|Yellow tang, Snorkel Bob photo, copyright - do not use without permission|
Hawaii conservationist, author and reef photographer Robert Wintner, also known as Snorkel Bob, explained the need to protect tropical fish and corals from the aquarium trade during a media and ocean community briefing today in San Francisco. He warned of uncontrolled tropical fish collection by commercial collectors in the Hawaiian Islands.
"The aquarium trade is a severe threat to reefs and tourism and an affront to Hawaiian culture," said Wintner, who is Executive Director of the Snorkel Bob Foundation and owner of Snorkel Bob's across Hawaii.
He recently helped establish regulations to control aquarium extraction in Maui County and underwrote legal action to protect Pacific leatherbacks from swordfish hooks in the Hawaii longline fleet. He is in the San Francisco Bay Area launch his new book, "Some Fishes I Have Known," which profiles reef fish in a social setting and underscores the threat posed by commercial aquarium extraction. See his blog on the Huffington Post. Download his bio here. Download book info here. Download fact sheet on Hawaiian aquarium trade here.
Robert explained that the incredibly bright yellow tangs that grace the cover of the book are easy to catch and often used as "loss leaders" by tropical fish stores to sell other more expensive species. Robert explained that the Kona Coast on the Big Island of Hawaii was once called the Gold Coast because yellow tangs numbering in the hundreds of thousands swam along the reefs there. Now they are mostly gone. Once captured and shipped to California or China or elsewhere around the globe, the yellow tangs usually die within 30 days of captivity. And where these fish have been decimated, coral reefs suffer and die from overgrowth of algae that the yellow tangs keep in check.
Another victim of the aquarium trade is the Hawaiian cleaner wrasse, which is considered charismatic and in demand by the aquarium trade. However, this specialized fish will starve in 30 days without 30 to 40 other fish to clean daily. Hawaiian cleaner wrasses protect reefs from parasite infestation, yet they ship out daily by the hundreds from Hawaii with no limit and no constraint.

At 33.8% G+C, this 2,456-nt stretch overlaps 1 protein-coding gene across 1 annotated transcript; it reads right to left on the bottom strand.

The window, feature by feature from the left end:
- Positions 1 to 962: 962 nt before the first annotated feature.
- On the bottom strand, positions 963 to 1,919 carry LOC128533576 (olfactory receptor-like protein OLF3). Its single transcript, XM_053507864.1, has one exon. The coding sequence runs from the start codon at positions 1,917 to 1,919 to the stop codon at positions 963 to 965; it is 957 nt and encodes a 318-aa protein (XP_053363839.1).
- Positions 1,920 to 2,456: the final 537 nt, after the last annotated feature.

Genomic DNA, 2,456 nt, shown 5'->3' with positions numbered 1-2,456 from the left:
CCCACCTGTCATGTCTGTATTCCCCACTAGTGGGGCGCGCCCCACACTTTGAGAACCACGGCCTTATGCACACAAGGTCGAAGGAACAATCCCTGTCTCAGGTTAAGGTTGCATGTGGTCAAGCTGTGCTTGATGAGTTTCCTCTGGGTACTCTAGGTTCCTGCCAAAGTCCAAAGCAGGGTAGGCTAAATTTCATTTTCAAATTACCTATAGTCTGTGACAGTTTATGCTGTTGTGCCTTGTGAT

What to do?
Robert is leading the effort to establish laws in Hawaii to regulate aquarium collection. A Maui ordinance recently adopted by the county government will take the first steps to slow carte blanche extraction.
We at Turtle Island Restoration Network support his call to to rein in this trade of marine wildlife for aquariums, which is no different than any other "pet" trade - remember wild macaws and other birds being taken before laws were enacted?
Here are some other actions that we agree will help turn the tide:
1. Home aquarium collectors need to learn about the source of their tropical fish; and when the fish die, instead of replenishing, take the aquarium down for good.
2. People who love reefs and fish can replace the color and beauty in their home with alternatives like projecting lifelike images on a flatscreen TV. Have you ever seen those fake holograph fireplaces that look so realistic?
3. Set standards through state and federal for aquarium collection and if needed ban the practice to protect the health of coral reefs. With global warming, the world's coral reefs are at risk. Hawaii's could be the last intact coral reefs to survive. They should be given a chance for long-term survival.
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Comment by heidy, Oct 19th, 2010 3:00pm
iem nu.1 fan of all the nature but the most interasig thing is the ocean!!!!!!!!!!!